He figured out how to plug them himself. Now, when he gets his seedlings in the spring he plants them in the containers and puts them in a small polyhouse greenhouse with a removable top.
Wait until fall.
Now he can wait until it is drier in the fall, and then plant just before the fall rains start.
Since he began fall planting, he has been able to cut the number of seedlings he orders in half. Rather than losing about half of each group of seedlings, almost every one of the 2,000 he has planted in the last two years has thrived.
The only planting he has lost altogether, was the first 5,000 trees that he hired someone to plant for him. Rather than spearing the roots directly into the ground, they drug the seedlings along the ground as they planted them.
The trees ended up with J-shaped roots, and had to be cut out in about four years.
As soon as the weather breaks in the spring, Dittmer starts the job of cutting the stumps out from last Christmas. And then he starts scouting his fields, inspecting the trees and looking for insects and weeds to decide when he needs to spray.
He has an experimental patch of trees that he doesn’t shape. With those trees, he has tried different ways of spraying at different times to find a way to get the best control with the least spray.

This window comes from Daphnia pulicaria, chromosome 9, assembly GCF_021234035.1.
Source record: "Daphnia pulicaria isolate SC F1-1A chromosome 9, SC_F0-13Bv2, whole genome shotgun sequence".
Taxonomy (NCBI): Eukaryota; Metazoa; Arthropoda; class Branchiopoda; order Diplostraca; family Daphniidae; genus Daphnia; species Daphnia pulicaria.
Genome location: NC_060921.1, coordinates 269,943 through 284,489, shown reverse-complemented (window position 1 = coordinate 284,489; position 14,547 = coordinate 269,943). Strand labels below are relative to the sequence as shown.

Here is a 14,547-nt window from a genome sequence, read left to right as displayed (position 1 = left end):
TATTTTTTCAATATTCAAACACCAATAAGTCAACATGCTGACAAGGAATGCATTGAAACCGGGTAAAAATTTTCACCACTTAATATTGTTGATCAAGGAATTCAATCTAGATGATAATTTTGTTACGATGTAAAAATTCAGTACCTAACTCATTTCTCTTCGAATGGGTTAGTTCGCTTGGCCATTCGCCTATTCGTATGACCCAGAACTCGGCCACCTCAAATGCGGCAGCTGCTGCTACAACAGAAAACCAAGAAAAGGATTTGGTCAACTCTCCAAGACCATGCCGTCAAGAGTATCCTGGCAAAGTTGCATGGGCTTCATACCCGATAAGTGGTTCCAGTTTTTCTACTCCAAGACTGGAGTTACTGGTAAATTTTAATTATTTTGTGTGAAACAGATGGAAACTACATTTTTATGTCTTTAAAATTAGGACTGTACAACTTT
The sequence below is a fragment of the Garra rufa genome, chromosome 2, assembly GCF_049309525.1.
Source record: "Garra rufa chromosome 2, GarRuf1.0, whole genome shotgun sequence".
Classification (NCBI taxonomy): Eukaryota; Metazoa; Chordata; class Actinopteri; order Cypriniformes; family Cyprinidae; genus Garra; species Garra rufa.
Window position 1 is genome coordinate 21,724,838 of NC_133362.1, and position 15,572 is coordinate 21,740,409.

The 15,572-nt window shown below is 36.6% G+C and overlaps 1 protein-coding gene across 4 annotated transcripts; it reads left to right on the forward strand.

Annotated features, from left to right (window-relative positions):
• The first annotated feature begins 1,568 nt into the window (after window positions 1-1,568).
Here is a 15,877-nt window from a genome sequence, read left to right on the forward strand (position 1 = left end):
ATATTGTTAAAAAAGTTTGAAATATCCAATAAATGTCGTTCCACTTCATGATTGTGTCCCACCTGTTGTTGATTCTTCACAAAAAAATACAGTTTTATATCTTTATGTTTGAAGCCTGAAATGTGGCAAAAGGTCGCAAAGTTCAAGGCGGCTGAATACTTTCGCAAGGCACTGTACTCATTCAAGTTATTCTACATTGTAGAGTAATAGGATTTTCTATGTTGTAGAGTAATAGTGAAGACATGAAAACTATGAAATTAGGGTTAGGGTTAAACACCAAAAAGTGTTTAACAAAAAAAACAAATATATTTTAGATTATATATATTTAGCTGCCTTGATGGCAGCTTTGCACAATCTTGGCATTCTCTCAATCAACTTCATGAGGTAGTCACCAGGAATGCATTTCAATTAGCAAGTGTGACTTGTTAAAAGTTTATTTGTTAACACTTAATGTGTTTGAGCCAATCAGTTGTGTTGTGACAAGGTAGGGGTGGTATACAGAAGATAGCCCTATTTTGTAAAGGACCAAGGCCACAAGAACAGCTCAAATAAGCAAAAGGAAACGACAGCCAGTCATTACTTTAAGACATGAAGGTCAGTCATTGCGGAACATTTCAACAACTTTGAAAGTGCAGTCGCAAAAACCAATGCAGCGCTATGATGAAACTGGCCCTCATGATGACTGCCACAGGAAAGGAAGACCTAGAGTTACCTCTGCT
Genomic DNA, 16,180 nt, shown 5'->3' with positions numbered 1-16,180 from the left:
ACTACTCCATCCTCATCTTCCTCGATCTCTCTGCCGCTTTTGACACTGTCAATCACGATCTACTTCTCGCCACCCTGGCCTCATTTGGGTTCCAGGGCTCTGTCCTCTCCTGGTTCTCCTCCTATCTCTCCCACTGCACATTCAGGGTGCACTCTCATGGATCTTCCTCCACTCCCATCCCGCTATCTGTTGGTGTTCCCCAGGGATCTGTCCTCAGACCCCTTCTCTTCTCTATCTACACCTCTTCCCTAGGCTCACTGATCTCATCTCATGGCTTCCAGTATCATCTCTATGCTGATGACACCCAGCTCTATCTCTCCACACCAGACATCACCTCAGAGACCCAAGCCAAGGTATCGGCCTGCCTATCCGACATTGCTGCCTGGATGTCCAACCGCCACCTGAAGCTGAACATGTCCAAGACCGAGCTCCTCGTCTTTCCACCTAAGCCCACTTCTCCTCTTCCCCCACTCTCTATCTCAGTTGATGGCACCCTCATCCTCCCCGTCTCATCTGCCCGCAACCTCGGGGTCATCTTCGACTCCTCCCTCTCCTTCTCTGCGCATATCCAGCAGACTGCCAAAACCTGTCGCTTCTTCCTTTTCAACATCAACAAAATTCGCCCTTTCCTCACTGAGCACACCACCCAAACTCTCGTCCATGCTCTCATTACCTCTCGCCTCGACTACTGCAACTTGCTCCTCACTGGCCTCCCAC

He also starts mowing early to keep as much vegetation as possible away from the bottoms of his trees.
“The more you let it grow up,” he said, “the more the tree will push up from its bottom limbs.”
Most people are not looking for a Christmas tree with a big bare foot.
June and July are shearing season, and Dittmer hand shears every tree himself.
“It’s too hard to train somebody, and you can ruin a tree if it’s sheared wrong, even when it’s only 3 feet high,” he said.
Shearing trees means two or three weeks of hard work for 12 hours to 18 hours a day.
He is particularly interested in holding the height back, and tries to limit his trees to no more than 6 to 8 inches growth a year. That way when they are ready to cut, they have fuller growth.
In early September he begins tinting the trees.
Tinting is not exactly spraying a tree green. It is more the application of a very light tint that shades the needles and filters the long light rays that tell the trees that fall is coming.
If they don’t know the sun is going down early, Dittmer said, they will hang on to all their chlorophyll, and the tree will stay green.
“And everybody wants a green tree at Christmas,” he said.
Ready for Christmas.
Then it is time to start sprucing up the farm, getting the wagons ready, doing some work on the trail back into the tree stands, and getting everything ready for the beginning of the Christmas season.